From this point I started to treat my voice as a unique instrument with unique instructions, and I stopped singing songs and sounds that I didn't have an approach for. Don't know the right way to sing a "W"? Don't sing it/learn a better way. Don't know how to sing a G4? Don't sing it/learn the right way. Don't know how to release that tension? Don't sing it/learn to sing without it first. Sure, this was an extreme length to go to, but this allowed me to build a rock solid foundation brick by brick with an approach for EVERY sound I would ever sing - and over time, I was able to sing many of the songs I had only ever dreamed of being able to sing, and my singing became incredibly consistent as I always sang the same sounds in the same way, and always formed my vowels and resonant character the right way through each register.

Much of what I had been taught prior to this groundbreaking training actually started to make a lot of sense. "Oh, now I get it!" was something I said to myself almost daily through this process. I started to realise that the issue with much of the training I had received previously and also many of the exercises I had tried to practice is that I didn't understand what they were for, and I didn't really understand how to do them correctly - I just "did them" and hoped for the best. The true key to making the most out of your practice schedule is to cut out any exercise that you don't fully understand the purpose of, or don't have a set of steps for how to practice it effectively.

Don't Understand It? Don't Do It.

Each exercise MUST have a point and engame. Practicing lip trills for 3 hours a day is useless if you're not connecting chest and head voice and maintaining consistent airflow.

Resonance is king

Your singing voice IS resonance. Stop trying to push the sound of your mouth and let the resonance flow internally without tension or strain.

Speech isn't singing

The way you speak a vowel is different to a correctly formed pharyngeal vowel. Stop trying to 'pronounce' the sound and instead aim for a resonant overtone instead.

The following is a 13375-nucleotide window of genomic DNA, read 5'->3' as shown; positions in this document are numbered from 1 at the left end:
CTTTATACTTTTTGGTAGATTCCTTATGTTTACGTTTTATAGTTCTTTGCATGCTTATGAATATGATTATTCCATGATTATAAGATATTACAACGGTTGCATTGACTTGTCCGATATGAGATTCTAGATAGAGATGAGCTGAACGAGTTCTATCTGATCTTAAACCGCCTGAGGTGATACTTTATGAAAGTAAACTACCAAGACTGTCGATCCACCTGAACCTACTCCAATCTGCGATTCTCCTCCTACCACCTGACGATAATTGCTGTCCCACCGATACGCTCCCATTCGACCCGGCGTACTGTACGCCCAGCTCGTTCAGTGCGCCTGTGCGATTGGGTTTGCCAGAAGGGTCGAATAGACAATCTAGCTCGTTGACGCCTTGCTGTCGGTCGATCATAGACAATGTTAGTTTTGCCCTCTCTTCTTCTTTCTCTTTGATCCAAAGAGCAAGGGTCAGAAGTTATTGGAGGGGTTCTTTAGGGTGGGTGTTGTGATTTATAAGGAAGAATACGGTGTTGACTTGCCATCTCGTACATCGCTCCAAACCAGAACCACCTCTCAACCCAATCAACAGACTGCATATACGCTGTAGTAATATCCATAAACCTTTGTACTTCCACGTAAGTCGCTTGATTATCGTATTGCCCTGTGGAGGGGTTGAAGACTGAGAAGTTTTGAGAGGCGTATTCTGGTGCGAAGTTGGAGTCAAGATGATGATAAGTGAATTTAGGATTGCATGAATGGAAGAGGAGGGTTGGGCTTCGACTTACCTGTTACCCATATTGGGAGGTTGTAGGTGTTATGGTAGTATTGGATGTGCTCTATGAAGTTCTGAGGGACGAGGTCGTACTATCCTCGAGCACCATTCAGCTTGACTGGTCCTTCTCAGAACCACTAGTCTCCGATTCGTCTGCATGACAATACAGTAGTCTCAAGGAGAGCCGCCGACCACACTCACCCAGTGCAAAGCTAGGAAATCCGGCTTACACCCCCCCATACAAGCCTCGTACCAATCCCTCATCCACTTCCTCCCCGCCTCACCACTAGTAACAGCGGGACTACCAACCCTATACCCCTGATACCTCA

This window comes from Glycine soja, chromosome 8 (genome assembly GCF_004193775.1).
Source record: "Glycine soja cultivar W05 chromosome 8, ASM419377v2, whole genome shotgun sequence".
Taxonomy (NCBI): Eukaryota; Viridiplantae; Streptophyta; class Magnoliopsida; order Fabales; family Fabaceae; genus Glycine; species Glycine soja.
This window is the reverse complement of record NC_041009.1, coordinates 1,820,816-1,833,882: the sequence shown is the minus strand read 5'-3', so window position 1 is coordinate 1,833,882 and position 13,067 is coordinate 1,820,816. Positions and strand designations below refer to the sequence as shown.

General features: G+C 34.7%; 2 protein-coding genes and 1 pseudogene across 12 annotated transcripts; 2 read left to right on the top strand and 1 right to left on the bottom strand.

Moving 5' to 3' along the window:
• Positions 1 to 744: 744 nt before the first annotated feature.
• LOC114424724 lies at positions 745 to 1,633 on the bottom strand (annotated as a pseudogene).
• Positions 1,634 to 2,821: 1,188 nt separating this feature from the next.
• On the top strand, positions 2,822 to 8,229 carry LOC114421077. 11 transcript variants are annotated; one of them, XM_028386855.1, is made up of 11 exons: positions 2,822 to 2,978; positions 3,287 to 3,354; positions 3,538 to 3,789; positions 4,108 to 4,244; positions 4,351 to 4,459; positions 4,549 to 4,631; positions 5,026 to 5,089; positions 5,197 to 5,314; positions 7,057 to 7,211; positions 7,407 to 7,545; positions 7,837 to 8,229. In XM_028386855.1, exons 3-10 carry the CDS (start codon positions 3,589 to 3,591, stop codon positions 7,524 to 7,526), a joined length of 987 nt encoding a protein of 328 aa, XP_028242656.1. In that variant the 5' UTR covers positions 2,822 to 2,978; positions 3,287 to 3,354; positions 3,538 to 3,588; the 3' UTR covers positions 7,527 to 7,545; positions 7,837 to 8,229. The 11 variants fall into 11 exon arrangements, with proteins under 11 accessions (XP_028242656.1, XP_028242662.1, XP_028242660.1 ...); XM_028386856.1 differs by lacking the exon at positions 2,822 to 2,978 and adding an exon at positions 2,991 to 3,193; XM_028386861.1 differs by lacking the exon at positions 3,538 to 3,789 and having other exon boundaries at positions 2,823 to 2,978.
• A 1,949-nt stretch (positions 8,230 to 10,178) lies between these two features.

How To Start Singing

The most important thing you'll ever learn as a singer is the importance of vocal foundation. Belted high notes and an extensive range are a result of the fundamentals, like consistent airflow, a correctly set vocal tract and a forward placement - not magic tricks or cheats like smiling or glottal compression.

Foundation in singing really is just like the foundation of a house being built - the rock solid concrete base that your walls and roof (tone and range) are built upon. Without this solid foundation, your tone and range will suffer as your technique fails time and again.

How do I set up a healthy vocal foundation?

The best way to set up your vocal foundation is the Foundation 101 singing course here at Bohemian Vocal Studio, which has been developed out of my own experiences moving from the beginning stages of a fledgling singer through to being a professional voice coach. The course itself is built with 20 years singing experience and over a decade of professional coaching expertise, and will show you how to;

  • Set up a rock solid foundation
  • Support your voice
  • Connect chest and head voice
  • Create and develop mixed resonance (Mix Voice)
  • Form your vowels properly
  • Create and manage resonant space
  • Increase your range
  • Improve your tone
  • Warm up your voice effectively
  • SO much more!

You can even get started right now with this exclusive mixed voice singing lesson which will take you through the base process of created mixed resonance by connecting chest and head voice.

If you want to see what all the fuss is about with the Foundation 101 approach to singing, here's just a few examples of what I've been able to achieve with this approach - don't forget, my singing teacher once told me I was an awful singer and that I would never reach my vocal goals!

Just imagine the amazing things you're going to achieve when you're finally free of strain and tension when you sing; Vocal foundation truly is your new best friend.